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Deer Lake Association
A member of the Minnesota Lakes Association

2007 Algae Bloom

Deer Lake underwent one of the most significant algae blooms in it’s history. 


Dr. Jack Jones, Limnologist, commented that the bloom may be due to the drought the area has suffered followed by runoff of heavy rain causing nutrient loading.


MN Pollution Control Agency states, “An algae bloom may turn the water to a neon green, blue-green, or reddish-brown pea soup; may cause a bad smell and taste in the water; and may form a foam or scum on the water's surface. The algae may periodically use up oxygen in the water, killing fish.”


The Minnesota Department of Health recommends that humans not ingest, swim or wade in water near an algae bloom, or let children or pets enter it. If contact does occur the material should be washed off thoroughly, paying special attention to the swimsuit area. If your pet comes in contact with a bloom, wash off your pet's coat to prevent the pet from ingesting the algae while self-cleaning. If you suspect the animal is sick from the algae, call a veterinarian immediately.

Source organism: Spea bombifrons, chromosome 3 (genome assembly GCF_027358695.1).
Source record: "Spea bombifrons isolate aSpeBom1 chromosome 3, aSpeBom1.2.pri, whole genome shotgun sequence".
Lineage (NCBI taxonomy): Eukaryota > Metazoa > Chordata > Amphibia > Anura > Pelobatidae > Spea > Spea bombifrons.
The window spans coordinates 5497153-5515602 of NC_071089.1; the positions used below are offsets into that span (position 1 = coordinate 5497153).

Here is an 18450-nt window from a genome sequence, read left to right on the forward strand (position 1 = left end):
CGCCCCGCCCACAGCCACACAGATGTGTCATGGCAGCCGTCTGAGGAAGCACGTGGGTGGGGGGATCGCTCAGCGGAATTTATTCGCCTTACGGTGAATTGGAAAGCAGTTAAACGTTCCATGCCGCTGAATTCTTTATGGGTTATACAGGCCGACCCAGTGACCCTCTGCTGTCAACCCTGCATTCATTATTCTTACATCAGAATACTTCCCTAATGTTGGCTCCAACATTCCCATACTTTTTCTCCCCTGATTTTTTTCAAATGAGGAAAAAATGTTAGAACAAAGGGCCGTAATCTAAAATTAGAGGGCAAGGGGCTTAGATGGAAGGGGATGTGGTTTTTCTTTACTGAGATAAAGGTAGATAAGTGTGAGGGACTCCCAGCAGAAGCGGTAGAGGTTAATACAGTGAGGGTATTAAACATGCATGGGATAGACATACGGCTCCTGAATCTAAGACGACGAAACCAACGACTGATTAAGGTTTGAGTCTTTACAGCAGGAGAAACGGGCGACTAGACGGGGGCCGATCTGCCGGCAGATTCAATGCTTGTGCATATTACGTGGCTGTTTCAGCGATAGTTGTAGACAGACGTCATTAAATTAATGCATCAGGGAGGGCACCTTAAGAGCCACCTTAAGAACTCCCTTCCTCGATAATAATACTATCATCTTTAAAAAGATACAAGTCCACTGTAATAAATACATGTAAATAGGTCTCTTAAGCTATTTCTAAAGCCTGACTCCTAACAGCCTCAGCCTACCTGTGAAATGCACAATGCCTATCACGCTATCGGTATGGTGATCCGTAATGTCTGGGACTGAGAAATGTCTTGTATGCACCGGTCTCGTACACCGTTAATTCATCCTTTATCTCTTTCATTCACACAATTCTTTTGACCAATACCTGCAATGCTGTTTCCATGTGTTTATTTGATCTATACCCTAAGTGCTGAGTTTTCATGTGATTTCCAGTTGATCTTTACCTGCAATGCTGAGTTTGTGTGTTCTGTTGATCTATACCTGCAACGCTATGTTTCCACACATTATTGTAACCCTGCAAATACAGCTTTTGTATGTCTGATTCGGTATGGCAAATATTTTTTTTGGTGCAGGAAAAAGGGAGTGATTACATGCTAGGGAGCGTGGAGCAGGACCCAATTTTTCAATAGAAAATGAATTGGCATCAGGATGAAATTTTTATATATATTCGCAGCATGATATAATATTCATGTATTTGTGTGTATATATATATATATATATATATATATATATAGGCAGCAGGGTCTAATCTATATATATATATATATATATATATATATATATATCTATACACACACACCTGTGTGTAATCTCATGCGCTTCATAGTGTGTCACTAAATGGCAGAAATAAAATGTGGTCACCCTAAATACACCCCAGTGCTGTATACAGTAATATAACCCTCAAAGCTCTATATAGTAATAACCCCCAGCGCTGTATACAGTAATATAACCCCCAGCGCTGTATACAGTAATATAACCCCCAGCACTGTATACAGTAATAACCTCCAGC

*To maintain or improve the water quality of Deer Lake a shoreland buffer is recommended. A shoreline buffer of natural vegetation traps, filters, and impedes rainwater runoff and septic seepage.  Creating a “no mow zone” by the shoreline will allow native plants and flowers to flourish.  The DNR says a 50’ vegetative buffer has been proven to reduce nutrient load to lakes by 60%.